Across the whole period from 2010/11 to 2018/19, criminal courts have had to make efficiencies to meet demand, which has fallen by less than spending.

* Waiting times increased less for the most urgent cases (those where defendants were on remand, who can only be held in custody for a limited period). Waiting times for defendants on remand increased by 37.5% – from 9.1 weeks in 2010/11 to 12.6 weeks in 2015/16 – while waiting times for defendants on bail rose more significantly – by 51.5%, from 15.6 weeks to 23.6 weeks – over the same period.

How will demand for the criminal courts change?

If the number of court cases (adjusted for case complexity) continues to fall in the way it has in recent years, current funding plans – which imply a small real-terms cut in HMCTS spending – will be sufficient to meet demand. But, in reality, the extra resources already promised to the police and the CPS are likely to increase demands on the criminal courts. If that happens, the courts will need more funding than current plans imply.

Court demand depends on the number and complexity of cases that the courts receive from the CPS and other prosecuting bodies; this will depend on the resources devoted to ‘upstream’ public services, most importantly the police and the CPS.

We measure demand for the Crown Court as the number of cases received, adjusted for average case complexity for different types of case (where we define complexity using the average hearing time). For the magistrates’ courts, we measure demand simply using the number of cases received.*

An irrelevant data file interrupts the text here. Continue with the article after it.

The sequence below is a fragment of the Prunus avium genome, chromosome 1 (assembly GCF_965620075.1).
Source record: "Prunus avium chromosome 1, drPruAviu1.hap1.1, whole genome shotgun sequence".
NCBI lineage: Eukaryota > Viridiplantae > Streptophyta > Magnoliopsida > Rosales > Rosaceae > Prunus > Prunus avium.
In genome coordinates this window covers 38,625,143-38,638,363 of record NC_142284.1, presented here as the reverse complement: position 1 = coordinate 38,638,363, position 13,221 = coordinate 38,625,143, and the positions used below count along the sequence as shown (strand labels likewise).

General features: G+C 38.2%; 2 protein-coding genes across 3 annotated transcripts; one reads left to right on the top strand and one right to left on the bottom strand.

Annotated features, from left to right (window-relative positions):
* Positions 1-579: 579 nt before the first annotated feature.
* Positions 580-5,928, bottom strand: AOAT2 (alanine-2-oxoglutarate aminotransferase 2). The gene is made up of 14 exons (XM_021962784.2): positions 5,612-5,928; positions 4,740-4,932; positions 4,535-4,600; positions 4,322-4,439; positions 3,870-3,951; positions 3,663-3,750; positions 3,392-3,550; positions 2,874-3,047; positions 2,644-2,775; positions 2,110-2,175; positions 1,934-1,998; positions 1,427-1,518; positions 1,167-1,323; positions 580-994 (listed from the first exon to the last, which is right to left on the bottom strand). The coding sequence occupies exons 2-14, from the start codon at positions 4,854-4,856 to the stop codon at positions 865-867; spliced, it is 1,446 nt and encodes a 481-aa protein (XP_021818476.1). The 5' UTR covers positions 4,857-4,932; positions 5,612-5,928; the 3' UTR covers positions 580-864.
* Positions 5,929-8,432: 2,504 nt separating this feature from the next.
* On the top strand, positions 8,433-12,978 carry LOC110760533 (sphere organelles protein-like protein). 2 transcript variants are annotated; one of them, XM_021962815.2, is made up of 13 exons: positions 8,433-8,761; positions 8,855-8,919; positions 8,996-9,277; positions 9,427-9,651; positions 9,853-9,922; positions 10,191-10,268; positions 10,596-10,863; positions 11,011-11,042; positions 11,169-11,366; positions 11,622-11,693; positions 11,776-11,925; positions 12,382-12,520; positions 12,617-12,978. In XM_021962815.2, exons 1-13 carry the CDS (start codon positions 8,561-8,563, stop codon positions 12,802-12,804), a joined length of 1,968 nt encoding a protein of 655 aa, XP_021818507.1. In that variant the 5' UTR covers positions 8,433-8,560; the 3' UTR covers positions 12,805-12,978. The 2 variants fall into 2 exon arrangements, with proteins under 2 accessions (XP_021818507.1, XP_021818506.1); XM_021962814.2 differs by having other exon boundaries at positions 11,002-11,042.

If demand continued to decline year-on-year at the same annual rate as it has done on average since 2010/11, demand on the courts would fall by 5.4% between 2018/19 and 2023/24. This projection makes courts one of only two services (alongside prisons) where we project that demand could fall over the next five years.

Projected spending and demand for criminal courts

Criminal courts

Projected increase in demand by 2023/24 -5.4%
Spending scenario Current government policy Recent trajectory Meet demand
Change in real-terms spending by 2023/24 -1.6% 6.5% -5.4%
Spending in 2023/24 (2018/19 prices) £2.0bn £2.1bn £1.9bn
Impact on unprotected government spending (2018/19 prices) -£0.2bn £0.1bn
Projected gap (2018/19 prices) -£0.1bn -£0.2bn -

Source: Institute for Government calculations. See Chapter 13, Methodology.

If this demand projection is correct (and if the criminal courts continue operating as efficiently as they did in 2018/19 and the costs of providing court services grow in line with economy-wide inflation), the government could reduce spending on courts by 5.4% in real terms by 2023/24 (as shown by the ‘meet demand’ scenario in Table 10.1), while still maintaining the scope and quality of the service. This equates to a reduction in court spending of £100m a year.